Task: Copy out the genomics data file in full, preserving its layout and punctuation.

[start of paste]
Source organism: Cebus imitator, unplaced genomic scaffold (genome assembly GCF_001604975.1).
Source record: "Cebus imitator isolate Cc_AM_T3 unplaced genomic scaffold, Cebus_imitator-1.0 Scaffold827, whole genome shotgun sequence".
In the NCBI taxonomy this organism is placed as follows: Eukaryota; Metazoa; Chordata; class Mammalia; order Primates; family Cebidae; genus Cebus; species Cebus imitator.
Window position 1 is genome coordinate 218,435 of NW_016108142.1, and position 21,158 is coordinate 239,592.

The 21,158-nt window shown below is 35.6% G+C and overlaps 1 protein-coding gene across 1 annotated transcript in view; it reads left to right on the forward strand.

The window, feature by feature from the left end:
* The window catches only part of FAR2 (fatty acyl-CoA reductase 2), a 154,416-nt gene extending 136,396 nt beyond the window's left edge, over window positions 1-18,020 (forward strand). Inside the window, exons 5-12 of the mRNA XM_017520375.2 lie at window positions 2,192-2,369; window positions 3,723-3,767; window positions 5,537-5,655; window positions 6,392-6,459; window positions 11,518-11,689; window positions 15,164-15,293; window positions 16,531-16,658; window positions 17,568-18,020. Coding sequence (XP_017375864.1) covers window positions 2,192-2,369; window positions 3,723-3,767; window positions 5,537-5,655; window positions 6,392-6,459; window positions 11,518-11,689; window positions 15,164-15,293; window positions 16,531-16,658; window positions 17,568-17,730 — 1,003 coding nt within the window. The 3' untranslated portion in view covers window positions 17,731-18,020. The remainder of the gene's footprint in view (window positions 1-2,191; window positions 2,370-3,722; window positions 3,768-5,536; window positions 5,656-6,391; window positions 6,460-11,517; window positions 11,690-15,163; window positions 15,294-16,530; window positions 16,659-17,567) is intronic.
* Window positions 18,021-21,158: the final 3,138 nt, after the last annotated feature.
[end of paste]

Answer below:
Source organism: Cebus imitator, unplaced genomic scaffold (genome assembly GCF_001604975.1).
Source record: "Cebus imitator isolate Cc_AM_T3 unplaced genomic scaffold, Cebus_imitator-1.0 Scaffold827, whole genome shotgun sequence".
In the NCBI taxonomy this organism is placed as follows: Eukaryota; Metazoa; Chordata; class Mammalia; order Primates; family Cebidae; genus Cebus; species Cebus imitator.
Window position 1 is genome coordinate 218,435 of NW_016108142.1, and position 21,158 is coordinate 239,592.

The 21,158-nt window shown below is 35.6% G+C and overlaps 1 protein-coding gene across 1 annotated transcript in view; it reads left to right on the forward strand.

The window, feature by feature from the left end:
* The window catches only part of FAR2 (fatty acyl-CoA reductase 2), a 154,416-nt gene extending 136,396 nt beyond the window's left edge, over window positions 1-18,020 (forward strand). Inside the window, exons 5-12 of the mRNA XM_017520375.2 lie at window positions 2,192-2,369; window positions 3,723-3,767; window positions 5,537-5,655; window positions 6,392-6,459; window positions 11,518-11,689; window positions 15,164-15,293; window positions 16,531-16,658; window positions 17,568-18,020. Coding sequence (XP_017375864.1) covers window positions 2,192-2,369; window positions 3,723-3,767; window positions 5,537-5,655; window positions 6,392-6,459; window positions 11,518-11,689; window positions 15,164-15,293; window positions 16,531-16,658; window positions 17,568-17,730 — 1,003 coding nt within the window. The 3' untranslated portion in view covers window positions 17,731-18,020. The remainder of the gene's footprint in view (window positions 1-2,191; window positions 2,370-3,722; window positions 3,768-5,536; window positions 5,656-6,391; window positions 6,460-11,517; window positions 11,690-15,163; window positions 15,294-16,530; window positions 16,659-17,567) is intronic.
* Window positions 18,021-21,158: the final 3,138 nt, after the last annotated feature.